Reflections on the International Migration and Refugee Law Moot Court Competition

While sitting (significantly exhausted) in the train to back to Amsterdam, we look back to a very eventful, exciting, learning and fun experience in Gent. Participating in the Migration moot Court was not always an easy task, but definitely one that was worth all our efforts!

Inspired by the case law and topical issues we had studied in our courses, our group of four (female) Masters in Law students prepared intensively for this event for the past six months. Our team prepared written pleadings both in favour and against the petition of international protection of a fictional young Syrian, whose story is a fair resemblance to the current situation of asylum seekers in European states. Our high score landed us a place among another twelve universities around the world to attend the oral rounds in Belgium.

Once in Gent, the days passed by quickly as the program was full. Although still practicing in bed the night before our pleadings, the real nerves started when the moment of our pleadings before the Court came closer. This time the Court did not consist of our supportive coaches but instead of intimidating judges from South Africa, Kenya, Belgium and the UK. This may be our most exciting part of the whole experience: learning from real-life judges from the International Association of Refugee and Migration Judges. İn the end, expecting the worse was not necessary. We finished the day feeling proud of having had the courage and discipline to overcome our nerves and present our arguments in a convincing way.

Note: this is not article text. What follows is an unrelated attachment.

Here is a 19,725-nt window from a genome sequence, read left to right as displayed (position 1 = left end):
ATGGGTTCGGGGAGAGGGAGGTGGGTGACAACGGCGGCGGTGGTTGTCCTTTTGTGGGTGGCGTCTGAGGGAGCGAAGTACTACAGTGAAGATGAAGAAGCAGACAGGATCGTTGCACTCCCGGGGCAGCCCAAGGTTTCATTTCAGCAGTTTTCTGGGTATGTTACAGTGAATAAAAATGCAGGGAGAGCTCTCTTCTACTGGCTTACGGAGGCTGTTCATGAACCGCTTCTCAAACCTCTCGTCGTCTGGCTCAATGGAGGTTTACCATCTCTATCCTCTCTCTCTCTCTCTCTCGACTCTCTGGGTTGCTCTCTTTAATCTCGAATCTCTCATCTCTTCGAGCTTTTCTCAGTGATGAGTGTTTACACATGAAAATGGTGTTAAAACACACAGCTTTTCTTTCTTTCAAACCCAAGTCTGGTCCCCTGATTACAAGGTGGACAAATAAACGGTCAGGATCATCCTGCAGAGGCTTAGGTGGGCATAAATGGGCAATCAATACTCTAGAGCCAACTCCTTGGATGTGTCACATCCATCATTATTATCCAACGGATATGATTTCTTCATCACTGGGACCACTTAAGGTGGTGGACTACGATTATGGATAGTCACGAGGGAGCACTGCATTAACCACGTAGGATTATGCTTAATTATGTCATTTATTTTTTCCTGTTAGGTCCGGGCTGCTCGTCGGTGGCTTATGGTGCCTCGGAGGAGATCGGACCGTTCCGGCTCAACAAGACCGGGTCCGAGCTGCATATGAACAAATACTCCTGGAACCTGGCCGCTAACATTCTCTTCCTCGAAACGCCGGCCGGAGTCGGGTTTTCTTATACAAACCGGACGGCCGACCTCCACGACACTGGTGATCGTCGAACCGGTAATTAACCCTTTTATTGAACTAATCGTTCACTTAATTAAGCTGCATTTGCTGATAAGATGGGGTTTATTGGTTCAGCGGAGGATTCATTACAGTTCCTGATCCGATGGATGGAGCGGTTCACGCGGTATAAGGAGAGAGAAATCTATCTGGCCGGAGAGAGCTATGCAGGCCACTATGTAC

The organized dinner was very nice with live Iranian music, and meeting all participants in the bar completed the first night. The next day we had the opportunity to receive some general and personal feedback from the judges, who congratulated our team and gave us their blessings to pursue a career as lawyers in future. We also attended panel discussions on unaccompanied minors. Very touching parts were the letter of the Ukrainian judge that was not able to attend, and the story of an inspiring Afghan refugee. Watching the finals was the obvious highlight of the event, the teams did not disappoint!

Overall, participating in this moot court was a once-in-a-lifetime experience, highly recommended for our fellow students interested in migration and refugee law.

Ana Luz Manzano Ortiz, Emma Waal, Indy Mooij and Paula Lozada